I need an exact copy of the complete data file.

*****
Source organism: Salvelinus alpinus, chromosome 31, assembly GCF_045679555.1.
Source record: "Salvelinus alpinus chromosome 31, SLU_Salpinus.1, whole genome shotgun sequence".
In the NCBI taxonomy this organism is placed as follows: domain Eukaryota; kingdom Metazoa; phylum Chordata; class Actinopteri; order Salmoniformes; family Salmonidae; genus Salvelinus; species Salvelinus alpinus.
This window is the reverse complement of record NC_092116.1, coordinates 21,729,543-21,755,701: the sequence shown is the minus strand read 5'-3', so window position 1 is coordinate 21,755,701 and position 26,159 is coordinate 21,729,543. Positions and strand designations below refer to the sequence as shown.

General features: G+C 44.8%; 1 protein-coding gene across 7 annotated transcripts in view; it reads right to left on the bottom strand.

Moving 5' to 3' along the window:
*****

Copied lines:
Source organism: Salvelinus alpinus, chromosome 31, assembly GCF_045679555.1.
Source record: "Salvelinus alpinus chromosome 31, SLU_Salpinus.1, whole genome shotgun sequence".
In the NCBI taxonomy this organism is placed as follows: domain Eukaryota; kingdom Metazoa; phylum Chordata; class Actinopteri; order Salmoniformes; family Salmonidae; genus Salvelinus; species Salvelinus alpinus.
This window is the reverse complement of record NC_092116.1, coordinates 21,729,543-21,755,701: the sequence shown is the minus strand read 5'-3', so window position 1 is coordinate 21,755,701 and position 26,159 is coordinate 21,729,543. Positions and strand designations below refer to the sequence as shown.

General features: G+C 44.8%; 1 protein-coding gene across 7 annotated transcripts in view; it reads right to left on the bottom strand.

Moving 5' to 3' along the window: